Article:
Is Official Injury Claim turning back the clock?

A guest post by Tony Guise, director of and a past president of the London Solicitors Litigation Association

Guise: The build has proceeded back to front

The TUC’s Congress Centre on 2 March was the setting for a progress update about the new, online platform enabling litigants in person (LiPs) to conduct low-value personal injury claims arising from road traffic accidents.

Hosted by the Ministry of Justice (MoJ), working with its delivery partner – the Motor Insurers’ Bureau (MIB), the event updated about 150 delegates with news of progress toward launching the Official Injury Claim Service (OICS) due to take effect for accidents occurring on or after 1 August, having been delayed from 6 April.

You will have read what came out of the event on Legal Futures. From the demo we were given the platform is looking good: intuitive and simple to navigate. However, scrape away the surface of the PowerPoint slides and, despite all the time and money insurers have lavished on building the OICS, there remain serious reservations about its readiness and whether it will be fit for purpose.

The Civil Procedure Rule Committee (CPRC) has not yet promulgated the relevant amendments to the CPR nor published (let alone, I strongly suspect, drafted) the pre-action protocol relevant to the OICS.

In short, the build has proceeded back to front, putting the cart before the horse; other aphorisms also come to mind. This presents a series of problems about which I have been warning for some time. Not least of which is the presumption that the CPRC, led by the Master of the Rolls, will tamely create rules to fit the design.

Certainly it appears the CPRC is not rushing to prepare such rules. Some reasons for their hesitation are suggested below.

Along with the decision to delay implementation of the system until August came the announcement that alternative dispute resolution (ADR) was now no longer part of it. This has been widely condemned.

Richard Hutchinson, head of the whiplash reform programme at the MoJ, told the event that the reasons were not so much to do with technical issues around marrying ADR to an online platform nor the fact that there are not enough mediators – both Turkey and Greece have introduced compulsory mediation and have trained enough mediators. Delivering enough mediators is not beyond our mediation profession.

The real issue, Mr Hutchinson explained, was the fact that article 6 of the European Convention on Human Rights required that represented litigants have access to ADR as well, and the sheer volume of cases that were likely to go to ADR made the system potentially unworkable.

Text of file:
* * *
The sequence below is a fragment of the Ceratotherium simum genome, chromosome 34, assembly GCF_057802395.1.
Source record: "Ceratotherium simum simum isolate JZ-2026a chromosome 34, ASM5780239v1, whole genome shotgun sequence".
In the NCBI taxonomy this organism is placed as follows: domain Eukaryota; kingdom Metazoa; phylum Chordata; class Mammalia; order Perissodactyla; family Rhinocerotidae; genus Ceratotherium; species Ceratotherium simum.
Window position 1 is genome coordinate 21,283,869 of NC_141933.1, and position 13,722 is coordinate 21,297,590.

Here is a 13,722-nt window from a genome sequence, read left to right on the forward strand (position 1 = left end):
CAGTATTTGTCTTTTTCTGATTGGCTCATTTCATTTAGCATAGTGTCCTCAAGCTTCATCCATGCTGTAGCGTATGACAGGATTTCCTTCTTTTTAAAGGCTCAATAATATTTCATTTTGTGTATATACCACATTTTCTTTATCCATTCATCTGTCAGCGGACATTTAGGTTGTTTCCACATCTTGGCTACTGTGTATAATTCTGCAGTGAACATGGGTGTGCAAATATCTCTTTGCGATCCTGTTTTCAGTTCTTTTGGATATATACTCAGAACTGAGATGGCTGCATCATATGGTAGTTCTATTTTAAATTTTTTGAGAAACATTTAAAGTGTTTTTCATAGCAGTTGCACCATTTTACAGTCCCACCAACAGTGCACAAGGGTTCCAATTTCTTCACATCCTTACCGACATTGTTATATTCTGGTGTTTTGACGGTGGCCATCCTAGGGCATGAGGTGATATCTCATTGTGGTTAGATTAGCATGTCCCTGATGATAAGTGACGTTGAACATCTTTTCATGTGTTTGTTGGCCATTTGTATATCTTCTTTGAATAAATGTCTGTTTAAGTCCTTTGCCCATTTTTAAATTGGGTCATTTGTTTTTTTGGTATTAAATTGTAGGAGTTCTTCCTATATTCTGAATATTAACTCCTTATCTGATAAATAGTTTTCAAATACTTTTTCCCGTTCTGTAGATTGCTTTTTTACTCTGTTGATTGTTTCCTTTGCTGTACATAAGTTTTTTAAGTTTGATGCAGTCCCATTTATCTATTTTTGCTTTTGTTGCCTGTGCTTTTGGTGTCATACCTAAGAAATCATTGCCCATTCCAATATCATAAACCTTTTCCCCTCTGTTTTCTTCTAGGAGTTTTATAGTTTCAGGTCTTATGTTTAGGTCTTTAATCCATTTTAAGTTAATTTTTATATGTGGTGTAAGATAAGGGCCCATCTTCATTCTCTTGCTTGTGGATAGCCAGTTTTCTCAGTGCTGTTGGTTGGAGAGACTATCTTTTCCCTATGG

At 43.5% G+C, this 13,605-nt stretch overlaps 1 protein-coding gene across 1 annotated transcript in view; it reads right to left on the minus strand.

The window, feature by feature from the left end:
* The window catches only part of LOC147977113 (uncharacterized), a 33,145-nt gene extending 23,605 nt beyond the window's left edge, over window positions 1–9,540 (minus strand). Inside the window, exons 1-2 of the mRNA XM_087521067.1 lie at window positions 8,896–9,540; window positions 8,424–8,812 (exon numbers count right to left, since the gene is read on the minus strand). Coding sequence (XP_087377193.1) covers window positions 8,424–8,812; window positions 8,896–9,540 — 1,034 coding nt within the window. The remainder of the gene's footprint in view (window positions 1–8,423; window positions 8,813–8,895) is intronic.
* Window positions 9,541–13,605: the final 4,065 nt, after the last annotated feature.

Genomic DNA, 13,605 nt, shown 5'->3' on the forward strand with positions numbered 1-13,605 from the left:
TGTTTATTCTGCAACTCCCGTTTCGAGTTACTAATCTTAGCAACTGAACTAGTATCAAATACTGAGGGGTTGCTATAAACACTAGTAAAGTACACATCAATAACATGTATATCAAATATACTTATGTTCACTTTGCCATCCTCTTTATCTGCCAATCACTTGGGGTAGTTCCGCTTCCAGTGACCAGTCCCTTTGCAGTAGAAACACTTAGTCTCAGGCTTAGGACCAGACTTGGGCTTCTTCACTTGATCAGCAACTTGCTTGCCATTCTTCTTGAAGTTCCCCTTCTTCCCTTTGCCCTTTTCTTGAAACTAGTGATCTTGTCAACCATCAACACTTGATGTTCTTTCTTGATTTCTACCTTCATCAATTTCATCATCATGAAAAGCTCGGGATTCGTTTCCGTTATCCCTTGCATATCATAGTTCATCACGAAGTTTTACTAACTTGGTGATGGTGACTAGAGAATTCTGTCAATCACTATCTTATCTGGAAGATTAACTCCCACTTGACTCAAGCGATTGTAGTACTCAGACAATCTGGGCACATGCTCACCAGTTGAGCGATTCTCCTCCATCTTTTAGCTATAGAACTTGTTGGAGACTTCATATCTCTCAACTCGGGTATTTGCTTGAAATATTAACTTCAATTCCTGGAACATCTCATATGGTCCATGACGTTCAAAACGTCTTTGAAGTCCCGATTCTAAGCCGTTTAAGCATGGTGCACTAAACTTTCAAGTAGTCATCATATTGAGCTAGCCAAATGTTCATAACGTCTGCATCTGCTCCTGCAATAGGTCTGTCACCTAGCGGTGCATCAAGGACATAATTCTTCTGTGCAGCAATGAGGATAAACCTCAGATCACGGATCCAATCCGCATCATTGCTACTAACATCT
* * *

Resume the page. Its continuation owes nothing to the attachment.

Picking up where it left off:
So, “ministers have decided access to justice can be provided just as well as ADR by using a bespoke, paper-based process”. Mr Hutchinson struck me, and others present, as a man tasked with the thirteenth labour of Hercules: deliver the OICS.

These developments are worth reflection, which the delay until August provides time for. As the Lord Chief Justice said in his opening remarks to his annual press conference last month (about other, equally eagerly anticipated, reforms): “A period of calm reflection on various aspects of the constitutional arrangements in the United Kingdom is called for.”

To omit online ADR files in the face of the flow of civil justice reform of which the government is, or was, until this decision, in the vanguard:

  • The court modernisation programme, with heavy investment into putting the civil justice process online;
  • The government’s rightly applauded commitment to introducing ADR as a solution to the self-induced problems of too many closed courts and too few judges. This is bearing fruit with, for example, the mediation of NHS healthcare claims such that the service is growing and required to be managed online;
  • Recent Civil Justice Council reports each put more ADR at the heart of civil justice reform;
  • Three cases since last August that require or encourage more ADR: Lomax (CA), McParland and most recently Telecom Centre; and
  • Online working is becoming the norm evidenced most recently with the eBundle protocol for the family courts from Mr Justice Mostyn, published last week.

It is as if the government has decided that, with civil justice reform, despite trumpeting a radical agenda, it will engage reverse without looking in the mirror and with no clear policy, except straining to accommodate a rapid policy reversal.

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